As a second embodiment of the invention, it is emphasized that the presence of the supporting pillars 21-24 may, for some applications, be omitted. It must thereby be realized that the spiral inductor is interconnected to surrounding circuits and components, which requires that an interfacing connection is provided at entry point 25 and at exit point 26 of the inductor. These connections to points 25 and 26 of the spiral inductor 20 may provide adequate support for the inductor such that the inductor remains in place in a dependable and reliable manner. For these applications therefore no openings 21-24 and supporting pillars are required.
From the top view of
The openings 21-24 can further by created in multiple steps and being of unequal diameter for successive steps of opening creation. The purpose of the multiple steps and unequal diameters of the created openings is to create optimum support pillars for the spiral inductor. The openings further can be filled with selected semiconductor materials such as polysilicon and metal. The latter concepts are highlighted in the cross section that is shown in
From the cross section of the created pillar 28 the following observations can be made:
After openings 21-24 have been filled, creating supporting pillars penetrating and contained in openings 21-24, the invention now deposits the metal layer 34 for the spiral inductor using methods of metal sputtering of electroplating, as shown in cross section in
The window of the spiral inductor, that is opening 35 shown in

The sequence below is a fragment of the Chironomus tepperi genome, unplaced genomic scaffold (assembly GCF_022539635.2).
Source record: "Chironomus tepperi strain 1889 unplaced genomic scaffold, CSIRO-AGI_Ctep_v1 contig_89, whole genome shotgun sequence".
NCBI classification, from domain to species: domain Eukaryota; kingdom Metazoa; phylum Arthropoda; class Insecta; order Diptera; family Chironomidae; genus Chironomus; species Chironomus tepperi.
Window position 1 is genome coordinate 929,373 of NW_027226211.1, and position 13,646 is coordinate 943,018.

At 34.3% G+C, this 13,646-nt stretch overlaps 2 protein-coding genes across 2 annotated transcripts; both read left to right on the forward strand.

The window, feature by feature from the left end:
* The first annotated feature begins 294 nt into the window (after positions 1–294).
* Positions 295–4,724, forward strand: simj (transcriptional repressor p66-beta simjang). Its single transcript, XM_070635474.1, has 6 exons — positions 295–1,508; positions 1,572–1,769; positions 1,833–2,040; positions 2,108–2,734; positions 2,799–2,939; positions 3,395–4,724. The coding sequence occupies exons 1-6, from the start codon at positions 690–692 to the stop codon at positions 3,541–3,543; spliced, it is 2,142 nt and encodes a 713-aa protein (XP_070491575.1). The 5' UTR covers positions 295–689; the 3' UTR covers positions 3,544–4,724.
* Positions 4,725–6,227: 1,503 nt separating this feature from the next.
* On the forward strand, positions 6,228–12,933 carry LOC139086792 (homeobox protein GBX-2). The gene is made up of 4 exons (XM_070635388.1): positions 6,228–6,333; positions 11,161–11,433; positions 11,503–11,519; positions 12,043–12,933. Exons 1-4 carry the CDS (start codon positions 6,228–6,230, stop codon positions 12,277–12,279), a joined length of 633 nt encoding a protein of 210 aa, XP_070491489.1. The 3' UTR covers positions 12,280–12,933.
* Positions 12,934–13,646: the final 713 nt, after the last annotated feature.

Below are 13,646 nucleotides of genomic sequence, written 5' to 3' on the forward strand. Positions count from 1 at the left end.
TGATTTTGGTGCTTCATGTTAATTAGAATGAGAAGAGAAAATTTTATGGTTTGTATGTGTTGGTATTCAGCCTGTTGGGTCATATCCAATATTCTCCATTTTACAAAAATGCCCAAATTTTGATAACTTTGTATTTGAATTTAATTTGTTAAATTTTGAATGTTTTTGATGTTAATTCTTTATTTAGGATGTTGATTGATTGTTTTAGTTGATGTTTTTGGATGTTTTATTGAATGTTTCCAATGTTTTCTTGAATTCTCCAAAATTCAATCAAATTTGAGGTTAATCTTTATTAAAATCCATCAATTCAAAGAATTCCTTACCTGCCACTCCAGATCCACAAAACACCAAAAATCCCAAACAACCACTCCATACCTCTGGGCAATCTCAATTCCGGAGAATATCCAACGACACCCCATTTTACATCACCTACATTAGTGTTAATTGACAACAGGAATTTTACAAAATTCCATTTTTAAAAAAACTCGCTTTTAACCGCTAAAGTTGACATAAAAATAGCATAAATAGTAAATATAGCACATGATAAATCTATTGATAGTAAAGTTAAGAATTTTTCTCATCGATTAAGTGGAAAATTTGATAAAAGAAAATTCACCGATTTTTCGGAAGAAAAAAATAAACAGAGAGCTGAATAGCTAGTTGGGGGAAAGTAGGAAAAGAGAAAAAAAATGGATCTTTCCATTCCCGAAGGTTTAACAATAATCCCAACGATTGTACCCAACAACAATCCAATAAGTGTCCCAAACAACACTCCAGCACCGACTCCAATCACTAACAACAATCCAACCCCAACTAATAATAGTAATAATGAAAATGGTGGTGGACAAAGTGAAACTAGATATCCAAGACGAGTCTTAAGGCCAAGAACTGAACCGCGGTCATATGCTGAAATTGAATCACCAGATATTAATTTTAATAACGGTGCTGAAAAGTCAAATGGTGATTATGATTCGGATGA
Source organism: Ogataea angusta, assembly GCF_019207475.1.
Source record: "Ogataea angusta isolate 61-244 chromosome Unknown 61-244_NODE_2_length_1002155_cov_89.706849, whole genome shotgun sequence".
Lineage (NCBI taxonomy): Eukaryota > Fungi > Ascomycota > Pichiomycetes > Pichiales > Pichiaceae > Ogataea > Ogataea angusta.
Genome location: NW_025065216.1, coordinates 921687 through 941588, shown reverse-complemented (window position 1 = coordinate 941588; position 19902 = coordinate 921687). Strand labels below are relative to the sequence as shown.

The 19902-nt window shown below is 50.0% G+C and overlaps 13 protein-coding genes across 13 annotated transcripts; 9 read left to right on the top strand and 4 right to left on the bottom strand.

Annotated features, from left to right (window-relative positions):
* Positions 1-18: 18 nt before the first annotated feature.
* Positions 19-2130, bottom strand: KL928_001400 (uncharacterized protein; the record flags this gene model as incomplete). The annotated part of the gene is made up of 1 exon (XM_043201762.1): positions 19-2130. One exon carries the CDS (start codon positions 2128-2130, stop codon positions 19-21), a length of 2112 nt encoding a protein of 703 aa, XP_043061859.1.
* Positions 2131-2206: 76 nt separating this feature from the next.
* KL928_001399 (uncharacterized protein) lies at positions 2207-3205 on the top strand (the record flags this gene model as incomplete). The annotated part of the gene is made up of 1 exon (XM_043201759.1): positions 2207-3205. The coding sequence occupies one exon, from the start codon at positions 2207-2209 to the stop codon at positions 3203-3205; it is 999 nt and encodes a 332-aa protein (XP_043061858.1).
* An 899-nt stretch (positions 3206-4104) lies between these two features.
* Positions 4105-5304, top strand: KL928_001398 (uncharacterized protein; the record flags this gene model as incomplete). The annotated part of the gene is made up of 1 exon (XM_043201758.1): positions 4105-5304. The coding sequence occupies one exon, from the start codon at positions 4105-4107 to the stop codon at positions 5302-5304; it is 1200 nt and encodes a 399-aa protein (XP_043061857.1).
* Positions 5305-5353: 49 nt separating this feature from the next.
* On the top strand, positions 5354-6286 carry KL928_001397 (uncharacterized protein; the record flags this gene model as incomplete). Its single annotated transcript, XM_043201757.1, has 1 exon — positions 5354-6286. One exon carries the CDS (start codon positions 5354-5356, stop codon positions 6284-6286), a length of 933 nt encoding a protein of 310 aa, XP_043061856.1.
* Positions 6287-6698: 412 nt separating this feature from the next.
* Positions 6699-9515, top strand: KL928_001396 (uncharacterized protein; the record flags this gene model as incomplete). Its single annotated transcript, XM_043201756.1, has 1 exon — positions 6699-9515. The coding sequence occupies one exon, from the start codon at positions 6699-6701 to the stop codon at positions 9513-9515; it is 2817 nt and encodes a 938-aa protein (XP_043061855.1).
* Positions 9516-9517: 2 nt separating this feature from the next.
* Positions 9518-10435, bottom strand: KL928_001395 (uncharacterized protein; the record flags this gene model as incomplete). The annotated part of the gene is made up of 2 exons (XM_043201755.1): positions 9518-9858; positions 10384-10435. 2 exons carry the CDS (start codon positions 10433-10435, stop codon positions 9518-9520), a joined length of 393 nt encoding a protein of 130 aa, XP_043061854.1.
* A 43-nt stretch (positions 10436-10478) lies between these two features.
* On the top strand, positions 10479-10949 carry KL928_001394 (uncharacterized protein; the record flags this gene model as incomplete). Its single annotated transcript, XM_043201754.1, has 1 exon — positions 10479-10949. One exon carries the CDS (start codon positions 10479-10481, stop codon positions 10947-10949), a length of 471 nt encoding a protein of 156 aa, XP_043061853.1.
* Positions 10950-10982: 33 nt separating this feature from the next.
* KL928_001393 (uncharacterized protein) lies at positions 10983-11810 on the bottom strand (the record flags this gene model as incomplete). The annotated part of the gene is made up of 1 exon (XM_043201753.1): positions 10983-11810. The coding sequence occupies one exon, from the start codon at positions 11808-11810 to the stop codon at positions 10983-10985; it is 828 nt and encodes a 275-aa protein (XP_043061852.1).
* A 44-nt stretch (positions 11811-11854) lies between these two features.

The next step, of critical importance to the invention, is the creation of an air gap surrounding the inductor 34, using a slope etcher under conditions of applying, per liter of slope and contained therein: 107 ml of DIW, 509 ml of BOE diluted in the ratio of 10:1, 35 ml of 49% HF and 349 ml of CH3OOH, applied at a temperature of 25 degrees C. and for the time of 1 minute.
The results of the exposing the structure shown in cross section in
The cross section that is shown in
Further specifics relating to the placement of the spiral inductor are:
Using the above indicated parameters and creating in accordance therewith a spiral inductor over the surface of a silicon substrate having a resistivity of 2.5 ohm/cm, a measured inductance of 22.3 nH has been created.
Using the frequently applied Ashby's lump inductor model, shown inserted in the graph of
Further shown in the graph of
Although the invention has been described and illustrated with reference to specific illustrative embodiments thereof, it is not intended that the invention be limited to those illustrative embodiments. Those skilled in the art will recognize that variations and modifications can be made without departing from the spirit of the invention. It is therefore intended to include within the invention all such variations and modifications which fall within the scope of the appended claims and equivalents thereof.